Speech Communit y

Yesicha Ryona A1B011041

• “a group of people who share a set of rules and norms for communication and interpretation of speech” • “A speech community is a group of people who share one or more varieties of language and the rules for using those varieties in everyday communication.” - Ottenheimer

• “some kind of social group whose speech characteristics are of interest and can be described in a coherent manner” - Wardhaugh • “the kind of group that sociolinguistics have generally attempted to study.”


A speech community is defined as much by what it is not as what it is. The group must manifest regular relationships between language use and social structure, and there must

Intersecting Communities  A great deal of bilingualism in the modern world.  Most speech communities are fairly fluid.  What should the ‘target’ language and dialect be?  Individuals shift identities and speech and languages freely.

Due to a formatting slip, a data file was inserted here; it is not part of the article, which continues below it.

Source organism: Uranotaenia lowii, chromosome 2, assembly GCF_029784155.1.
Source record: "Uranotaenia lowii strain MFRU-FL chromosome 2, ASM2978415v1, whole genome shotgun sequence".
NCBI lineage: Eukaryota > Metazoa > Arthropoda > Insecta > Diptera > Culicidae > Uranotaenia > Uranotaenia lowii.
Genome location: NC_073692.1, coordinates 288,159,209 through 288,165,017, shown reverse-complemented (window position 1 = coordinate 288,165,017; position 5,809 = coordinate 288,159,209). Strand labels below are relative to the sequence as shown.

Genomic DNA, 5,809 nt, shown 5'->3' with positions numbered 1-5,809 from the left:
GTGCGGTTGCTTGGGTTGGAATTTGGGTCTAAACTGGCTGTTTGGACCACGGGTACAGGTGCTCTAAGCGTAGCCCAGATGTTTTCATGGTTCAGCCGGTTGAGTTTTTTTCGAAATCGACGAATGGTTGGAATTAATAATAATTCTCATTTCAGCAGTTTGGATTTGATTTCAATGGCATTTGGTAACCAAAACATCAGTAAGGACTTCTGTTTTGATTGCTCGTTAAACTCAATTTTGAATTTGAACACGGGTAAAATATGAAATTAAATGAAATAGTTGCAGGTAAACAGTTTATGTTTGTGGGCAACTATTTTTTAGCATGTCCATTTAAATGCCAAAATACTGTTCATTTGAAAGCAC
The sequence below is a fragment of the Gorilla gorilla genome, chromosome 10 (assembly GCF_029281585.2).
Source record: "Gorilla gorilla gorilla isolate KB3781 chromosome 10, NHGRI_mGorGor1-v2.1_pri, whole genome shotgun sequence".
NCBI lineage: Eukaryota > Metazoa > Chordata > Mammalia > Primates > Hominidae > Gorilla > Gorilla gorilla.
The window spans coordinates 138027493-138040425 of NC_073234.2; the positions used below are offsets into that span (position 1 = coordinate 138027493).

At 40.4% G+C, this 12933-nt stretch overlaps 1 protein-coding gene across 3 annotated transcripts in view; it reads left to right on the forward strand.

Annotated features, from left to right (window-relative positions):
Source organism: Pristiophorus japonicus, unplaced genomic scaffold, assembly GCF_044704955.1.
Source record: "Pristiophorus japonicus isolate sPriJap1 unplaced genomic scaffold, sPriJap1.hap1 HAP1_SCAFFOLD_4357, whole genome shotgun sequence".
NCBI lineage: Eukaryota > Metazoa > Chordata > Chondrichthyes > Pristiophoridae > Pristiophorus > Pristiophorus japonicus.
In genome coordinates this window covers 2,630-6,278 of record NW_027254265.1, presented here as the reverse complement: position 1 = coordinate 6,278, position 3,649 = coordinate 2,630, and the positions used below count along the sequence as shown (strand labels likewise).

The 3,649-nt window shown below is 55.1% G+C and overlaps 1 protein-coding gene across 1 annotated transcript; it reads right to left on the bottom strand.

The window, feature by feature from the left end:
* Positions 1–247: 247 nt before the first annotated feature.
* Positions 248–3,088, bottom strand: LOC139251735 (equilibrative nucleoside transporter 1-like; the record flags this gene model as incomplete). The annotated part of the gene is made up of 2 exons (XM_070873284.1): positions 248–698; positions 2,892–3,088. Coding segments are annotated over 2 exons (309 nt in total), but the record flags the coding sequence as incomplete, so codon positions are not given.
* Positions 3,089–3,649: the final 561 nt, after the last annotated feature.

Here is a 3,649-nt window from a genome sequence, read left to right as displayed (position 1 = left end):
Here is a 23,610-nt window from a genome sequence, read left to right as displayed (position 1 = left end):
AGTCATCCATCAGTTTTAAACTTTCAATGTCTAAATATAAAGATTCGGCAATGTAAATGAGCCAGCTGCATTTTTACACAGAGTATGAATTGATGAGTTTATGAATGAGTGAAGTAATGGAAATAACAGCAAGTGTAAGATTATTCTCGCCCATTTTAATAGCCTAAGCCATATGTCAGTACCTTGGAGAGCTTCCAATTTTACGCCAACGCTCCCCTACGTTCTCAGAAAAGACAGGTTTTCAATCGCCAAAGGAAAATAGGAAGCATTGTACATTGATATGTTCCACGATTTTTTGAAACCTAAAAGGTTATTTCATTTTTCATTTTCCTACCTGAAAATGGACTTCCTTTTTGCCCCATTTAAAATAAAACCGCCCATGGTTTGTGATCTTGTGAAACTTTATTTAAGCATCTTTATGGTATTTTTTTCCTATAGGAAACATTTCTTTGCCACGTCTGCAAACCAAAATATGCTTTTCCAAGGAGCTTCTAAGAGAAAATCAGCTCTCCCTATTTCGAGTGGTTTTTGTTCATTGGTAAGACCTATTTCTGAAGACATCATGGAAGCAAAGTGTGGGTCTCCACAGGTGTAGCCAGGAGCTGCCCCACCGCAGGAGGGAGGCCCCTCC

Communities of Practice
• “an aggregate of people who come together around mutual engagements in some common endeavor. Ways of doing things, ways of talking, beliefs, values, power relations – in short, practices – emerge in the course of their joint activity around that endeavor”. • a very interesting variant of this notion is the idea that speakers participate in various communities of

• Examples = Gangs, reading groups, etc…

Networks and Repertoires
Various network relationships on page 130. These diagrams show that a person can be part of various speech communities, some that intersect and some that do not. Certain individuals may be in one or more groups but not others.

Diagram 1. Simple Network Relationship

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